One of the ironies of names is they don’t always offer a true image of the named and there is no better example in travel than “Iceland is green and Greenland is icy.” Travelers can compare the island’s differences in a rare voyage that takes in both on the same trip -- Peter Deilmann Cruises’ 23-night adventure aboard the deluxe MS Deutschland. This in-depth exploration of Iceland and Greenland -- as well as Scotland, the Faroe Islands and Copenhagen -- affords guests the opportunity to tour the villages, meet the people and take in the cultures, under a never-setting sun, as they discover what makes these remote destinations so worth visiting. The July 25, 2009 departure from Hamburg, Germany is priced from $8,210 to $26,750, the higher prices for suites. Deilmann is also offering a $99 airfare package that includes roundtrip air from 73 North American gateways as well as complimentary pre-arranged shore excursions valued at over $700 per person and transfers.
The MS Deutschland stops in the charming 400-year-old town of Lerwick, Scotland before spending a full day in Akureyri, set at the foot of one of the Iceland’s most breathtaking fjords, where passengers can explore its museums and highly-regarded Botanical Gardens. Seven days are spent in Greenland: Qaqortoq, one of Greenland’s most attractive towns; Narsarsuaq, near where Eric the Red settled in 985; Nuuk (Godthåb), Greenland’s capital city; and Disko Bay. Other ports include Ilulissat, at the foot of the Jakobshavn Icefjord, the world’s most active glacier; Sisimiut, where colorful houses sit at the base of the 2,500-foot “Kællingehætten” or “old woman’s cowl”; and Prince Christian Sound, where glaciers, fjords and waterfalls all seem to come together. Two days in Reykjavik, Iceland’s lively capital, means plenty of time to take in the city’s many museums, galleries, theatre and concerts, and enjoy the numerous thermal pools and spas. Then off to the Faroe Islands, settled by Irish monks in the 6th century, and Kirkwall, one of Scotland’s northernmost points. Guests transit the spectacular fjords along Norway’s west coast as the ship makes its way to Copenhagen, spending a day, and then heading to Travemünde for disembarkation.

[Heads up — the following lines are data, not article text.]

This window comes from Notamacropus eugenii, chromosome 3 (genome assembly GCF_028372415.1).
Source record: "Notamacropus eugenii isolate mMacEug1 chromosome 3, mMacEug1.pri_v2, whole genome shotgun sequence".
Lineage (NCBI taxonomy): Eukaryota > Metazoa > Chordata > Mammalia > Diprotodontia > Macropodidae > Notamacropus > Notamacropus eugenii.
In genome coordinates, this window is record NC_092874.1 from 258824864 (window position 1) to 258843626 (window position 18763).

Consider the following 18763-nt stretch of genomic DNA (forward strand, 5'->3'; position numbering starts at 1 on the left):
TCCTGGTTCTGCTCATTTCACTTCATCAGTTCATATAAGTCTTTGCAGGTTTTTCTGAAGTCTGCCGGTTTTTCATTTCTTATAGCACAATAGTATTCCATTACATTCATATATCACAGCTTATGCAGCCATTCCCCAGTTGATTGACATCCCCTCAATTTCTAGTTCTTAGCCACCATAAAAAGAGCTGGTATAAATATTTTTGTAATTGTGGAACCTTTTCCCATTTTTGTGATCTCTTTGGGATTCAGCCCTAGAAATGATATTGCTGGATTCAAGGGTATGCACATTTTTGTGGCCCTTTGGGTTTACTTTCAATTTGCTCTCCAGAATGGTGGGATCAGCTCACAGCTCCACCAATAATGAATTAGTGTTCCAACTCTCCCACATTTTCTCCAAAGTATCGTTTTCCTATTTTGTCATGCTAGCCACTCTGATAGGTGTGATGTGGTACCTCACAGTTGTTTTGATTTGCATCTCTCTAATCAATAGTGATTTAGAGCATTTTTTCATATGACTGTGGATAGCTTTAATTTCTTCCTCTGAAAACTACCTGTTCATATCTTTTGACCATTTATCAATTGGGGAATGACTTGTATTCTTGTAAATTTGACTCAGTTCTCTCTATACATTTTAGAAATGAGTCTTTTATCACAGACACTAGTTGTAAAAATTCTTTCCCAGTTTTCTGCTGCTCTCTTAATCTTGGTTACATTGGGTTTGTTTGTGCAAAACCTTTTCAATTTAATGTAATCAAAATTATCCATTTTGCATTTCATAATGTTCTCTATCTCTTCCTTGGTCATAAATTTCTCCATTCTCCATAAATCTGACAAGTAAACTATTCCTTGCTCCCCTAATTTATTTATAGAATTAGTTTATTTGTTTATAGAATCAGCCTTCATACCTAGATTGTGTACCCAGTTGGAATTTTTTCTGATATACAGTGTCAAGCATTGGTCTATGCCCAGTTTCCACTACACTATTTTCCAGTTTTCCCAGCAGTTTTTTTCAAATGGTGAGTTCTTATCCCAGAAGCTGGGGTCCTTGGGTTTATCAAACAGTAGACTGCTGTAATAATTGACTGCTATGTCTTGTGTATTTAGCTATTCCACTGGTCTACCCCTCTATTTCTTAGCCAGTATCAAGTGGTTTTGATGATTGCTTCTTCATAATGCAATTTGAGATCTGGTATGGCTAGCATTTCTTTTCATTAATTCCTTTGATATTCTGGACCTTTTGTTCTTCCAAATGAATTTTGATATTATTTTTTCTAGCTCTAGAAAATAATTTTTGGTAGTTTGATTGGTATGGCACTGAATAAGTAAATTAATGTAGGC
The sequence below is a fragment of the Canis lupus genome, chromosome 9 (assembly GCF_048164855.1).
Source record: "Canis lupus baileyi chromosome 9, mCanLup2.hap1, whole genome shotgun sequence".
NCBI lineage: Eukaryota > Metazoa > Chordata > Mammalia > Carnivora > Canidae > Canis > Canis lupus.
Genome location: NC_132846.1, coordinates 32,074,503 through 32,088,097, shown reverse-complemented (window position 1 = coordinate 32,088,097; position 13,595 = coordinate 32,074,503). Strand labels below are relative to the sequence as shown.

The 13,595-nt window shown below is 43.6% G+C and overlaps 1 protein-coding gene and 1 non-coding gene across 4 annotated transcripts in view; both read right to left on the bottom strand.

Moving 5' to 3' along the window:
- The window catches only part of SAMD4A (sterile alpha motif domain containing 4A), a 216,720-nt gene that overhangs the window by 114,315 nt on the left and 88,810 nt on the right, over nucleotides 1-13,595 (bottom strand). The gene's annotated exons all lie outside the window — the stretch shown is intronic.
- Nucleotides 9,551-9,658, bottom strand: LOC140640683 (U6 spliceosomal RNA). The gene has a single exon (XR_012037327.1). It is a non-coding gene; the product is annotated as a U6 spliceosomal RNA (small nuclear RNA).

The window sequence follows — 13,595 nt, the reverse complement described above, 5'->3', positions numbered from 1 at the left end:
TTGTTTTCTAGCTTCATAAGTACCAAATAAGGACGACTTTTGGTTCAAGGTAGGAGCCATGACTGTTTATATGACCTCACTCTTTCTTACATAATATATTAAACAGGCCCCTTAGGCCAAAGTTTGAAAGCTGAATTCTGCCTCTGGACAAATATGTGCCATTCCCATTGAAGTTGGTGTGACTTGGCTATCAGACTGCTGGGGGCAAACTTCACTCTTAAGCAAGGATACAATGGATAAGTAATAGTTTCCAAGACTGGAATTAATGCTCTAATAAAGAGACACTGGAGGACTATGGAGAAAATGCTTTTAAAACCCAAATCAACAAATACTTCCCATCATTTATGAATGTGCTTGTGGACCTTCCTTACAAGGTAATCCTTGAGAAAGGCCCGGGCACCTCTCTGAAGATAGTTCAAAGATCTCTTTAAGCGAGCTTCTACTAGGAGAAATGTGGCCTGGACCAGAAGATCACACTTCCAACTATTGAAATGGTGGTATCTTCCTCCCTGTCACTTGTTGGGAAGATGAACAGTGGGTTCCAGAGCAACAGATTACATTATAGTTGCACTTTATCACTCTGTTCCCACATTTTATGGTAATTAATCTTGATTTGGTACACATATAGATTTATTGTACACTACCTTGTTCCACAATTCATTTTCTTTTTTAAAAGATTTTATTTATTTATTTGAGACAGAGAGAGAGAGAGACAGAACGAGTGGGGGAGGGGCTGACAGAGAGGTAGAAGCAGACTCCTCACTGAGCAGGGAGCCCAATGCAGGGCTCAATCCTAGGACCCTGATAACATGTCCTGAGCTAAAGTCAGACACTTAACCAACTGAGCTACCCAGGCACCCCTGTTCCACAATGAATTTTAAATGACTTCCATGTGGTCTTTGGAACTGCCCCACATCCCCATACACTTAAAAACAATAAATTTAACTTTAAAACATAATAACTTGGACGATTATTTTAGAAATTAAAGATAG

With a guest to crew ratio of two-to-one, MS Deutschland features a variety of accommodations, all with fine moldings and artwork, classic furnishings, picture windows marble-tiled bathrooms with full-size showers; suites are also equipped with bathtubs. The nine-deck ship offers passengers a choice of three gourmet restaurants, an outdoor dining terrace plus seven bars and cafes. Other amenities include a spacious library lounge; outdoor and indoor pools; three sun decks; open-air promenade deck; grand ballroom for nightly entertainment and dancing; and fitness and spa facilities. Smoking is not permitted onboard except in open deck areas and in the Old Fritz Pub.